Since the Cotonou Declaration of October 12, 2009, what do you see as the milestones in your efforts for advocacy and awareness against trafficking in falsified medicines?
The Cotonou Declaration, which was a manifestation of the willingness of political leaders to act against the scourge of falsified medicines, has benefitted from more interest and enthusiasm than expected from NGOs, health professionals, and competent organizations at all levels of government.
This momentum has enabled us to garner the support of many heads of state and government who have since signed the Declaration and to highlight the issue more prominently during major international meetings. La Francophonie proved its willingness in October 2010 by adopting a resolution at the Summit of Montreux. The Group of African, Caribbean and Pacific States (ACP) also displayed their endorsement in their relations with the European Union. The French Ministry of Foreign and European Affairs has also taken on the fight against the traffic of falsified medicines. And today, the entire French diplomatic network is mobilized.
This combination of governmental and non-governmental entities, international organizations, and pharmaceutical industries, allows Ouagadougou to bring together a broad coalition to develop an action plan tailor made for West Africa against falsified medicines.
The Ouagadougou roundtable, to be held from September 27 to 29, 2011, will be the first regional meeting of technical and financial partners as well as donors and sponsors on the issue of falsified medicines in Africa. In your opinion, why are they participating?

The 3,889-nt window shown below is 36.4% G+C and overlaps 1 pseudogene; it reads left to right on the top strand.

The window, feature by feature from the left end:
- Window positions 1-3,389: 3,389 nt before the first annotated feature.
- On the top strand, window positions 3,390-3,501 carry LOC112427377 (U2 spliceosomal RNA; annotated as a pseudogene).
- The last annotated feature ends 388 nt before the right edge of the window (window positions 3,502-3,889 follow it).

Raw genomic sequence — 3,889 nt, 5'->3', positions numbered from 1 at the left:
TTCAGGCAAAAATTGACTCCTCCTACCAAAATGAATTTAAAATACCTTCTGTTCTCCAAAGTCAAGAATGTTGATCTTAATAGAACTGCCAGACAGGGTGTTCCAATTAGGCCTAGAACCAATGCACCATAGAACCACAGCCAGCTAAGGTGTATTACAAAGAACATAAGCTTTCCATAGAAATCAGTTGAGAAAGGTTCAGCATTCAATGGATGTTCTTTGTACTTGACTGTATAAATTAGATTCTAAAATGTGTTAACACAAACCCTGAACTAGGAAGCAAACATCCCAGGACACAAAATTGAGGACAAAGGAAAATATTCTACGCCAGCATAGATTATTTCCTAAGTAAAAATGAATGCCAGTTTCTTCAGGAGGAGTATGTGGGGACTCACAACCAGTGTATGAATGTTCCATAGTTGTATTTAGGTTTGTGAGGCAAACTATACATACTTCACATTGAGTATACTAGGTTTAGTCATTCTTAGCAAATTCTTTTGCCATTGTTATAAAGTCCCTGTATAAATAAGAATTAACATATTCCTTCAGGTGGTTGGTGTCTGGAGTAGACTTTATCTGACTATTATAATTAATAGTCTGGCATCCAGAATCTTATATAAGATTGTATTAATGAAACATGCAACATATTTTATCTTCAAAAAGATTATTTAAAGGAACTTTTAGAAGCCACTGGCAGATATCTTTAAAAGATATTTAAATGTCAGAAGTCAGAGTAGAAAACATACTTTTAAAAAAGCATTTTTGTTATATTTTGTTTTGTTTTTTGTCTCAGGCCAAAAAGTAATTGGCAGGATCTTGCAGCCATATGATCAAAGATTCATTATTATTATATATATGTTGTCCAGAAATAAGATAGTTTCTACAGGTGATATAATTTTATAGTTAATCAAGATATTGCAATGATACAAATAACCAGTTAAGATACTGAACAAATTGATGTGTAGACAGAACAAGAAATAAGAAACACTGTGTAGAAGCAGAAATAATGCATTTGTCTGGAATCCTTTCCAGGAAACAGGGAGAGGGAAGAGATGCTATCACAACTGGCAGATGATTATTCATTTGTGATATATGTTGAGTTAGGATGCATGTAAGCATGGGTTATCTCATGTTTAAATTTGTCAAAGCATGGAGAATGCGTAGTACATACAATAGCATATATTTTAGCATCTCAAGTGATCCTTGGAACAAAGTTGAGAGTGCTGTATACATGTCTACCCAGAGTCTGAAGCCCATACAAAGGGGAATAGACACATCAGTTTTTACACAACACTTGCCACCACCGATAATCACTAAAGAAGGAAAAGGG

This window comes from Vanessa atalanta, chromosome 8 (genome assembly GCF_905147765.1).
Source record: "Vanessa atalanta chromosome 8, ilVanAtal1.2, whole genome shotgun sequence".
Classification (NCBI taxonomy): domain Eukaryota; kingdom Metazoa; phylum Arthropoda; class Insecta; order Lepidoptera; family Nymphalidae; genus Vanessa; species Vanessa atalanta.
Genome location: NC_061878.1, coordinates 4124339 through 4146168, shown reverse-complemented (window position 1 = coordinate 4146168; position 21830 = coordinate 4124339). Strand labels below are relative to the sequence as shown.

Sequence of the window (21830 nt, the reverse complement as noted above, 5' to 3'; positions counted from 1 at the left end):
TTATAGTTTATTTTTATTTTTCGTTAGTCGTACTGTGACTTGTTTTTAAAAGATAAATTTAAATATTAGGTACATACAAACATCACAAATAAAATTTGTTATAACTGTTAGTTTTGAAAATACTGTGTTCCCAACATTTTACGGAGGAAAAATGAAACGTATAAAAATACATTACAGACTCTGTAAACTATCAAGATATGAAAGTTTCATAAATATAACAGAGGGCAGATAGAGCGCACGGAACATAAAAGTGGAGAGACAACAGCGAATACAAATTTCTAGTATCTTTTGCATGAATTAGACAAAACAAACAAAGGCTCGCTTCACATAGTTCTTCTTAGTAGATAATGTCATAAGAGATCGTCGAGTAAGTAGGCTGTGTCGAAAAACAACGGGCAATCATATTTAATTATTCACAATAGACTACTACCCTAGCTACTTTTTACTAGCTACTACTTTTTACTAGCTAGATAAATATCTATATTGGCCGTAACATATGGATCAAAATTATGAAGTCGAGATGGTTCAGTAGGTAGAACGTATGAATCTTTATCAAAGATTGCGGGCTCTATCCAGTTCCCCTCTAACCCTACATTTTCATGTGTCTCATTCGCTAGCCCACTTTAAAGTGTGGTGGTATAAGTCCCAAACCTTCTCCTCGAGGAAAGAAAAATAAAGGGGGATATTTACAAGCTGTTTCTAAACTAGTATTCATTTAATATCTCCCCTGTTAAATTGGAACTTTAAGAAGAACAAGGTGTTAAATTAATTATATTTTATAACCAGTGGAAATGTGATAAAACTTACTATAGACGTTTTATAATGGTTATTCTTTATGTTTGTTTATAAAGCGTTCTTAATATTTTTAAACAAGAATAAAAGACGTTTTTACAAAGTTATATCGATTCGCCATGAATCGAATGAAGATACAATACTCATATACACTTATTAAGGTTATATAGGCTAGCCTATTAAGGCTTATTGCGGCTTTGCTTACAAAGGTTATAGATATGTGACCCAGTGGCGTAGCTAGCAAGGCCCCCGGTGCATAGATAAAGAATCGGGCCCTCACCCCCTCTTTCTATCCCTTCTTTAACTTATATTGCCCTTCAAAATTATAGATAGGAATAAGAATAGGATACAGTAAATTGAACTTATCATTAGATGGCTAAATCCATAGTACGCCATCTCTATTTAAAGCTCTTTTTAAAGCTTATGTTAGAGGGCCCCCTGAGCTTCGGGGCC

The role of the Fondation Chirac is, I believe, to facilitate and spur governance in developing countries. We are maintaining our role as a private foundation and are faithful to Jacques Chirac’s efforts. He has accomplished much throughout his life in support of increased and more efficient public aid for development, especially for healthcare.
Several international, regional, or non-governmental organizations work on issues of quality medicines and the traffic of health products that could endanger patient health, either by rectifying weaknesses in customs regulations, or by calling for an increase in police and technical control of drug quality.
All of the organizations involved in this process are also involved in complementary efforts. They are the prime technical partners for the administrations of developing countries in their efforts to secure the chain of drug distribution.
In Ouagadougou, these partners, alongside major donors, will meet at the behest notably of the French Embassy, the WHO, ECOWAS, UEMOA, and the Fondation Chirac. Their meeting will be a unique opportunity to develop a comprehensive and coherent action plan for a sub-region. This is a new approach to a complex issue, and thus embodies a hope of success!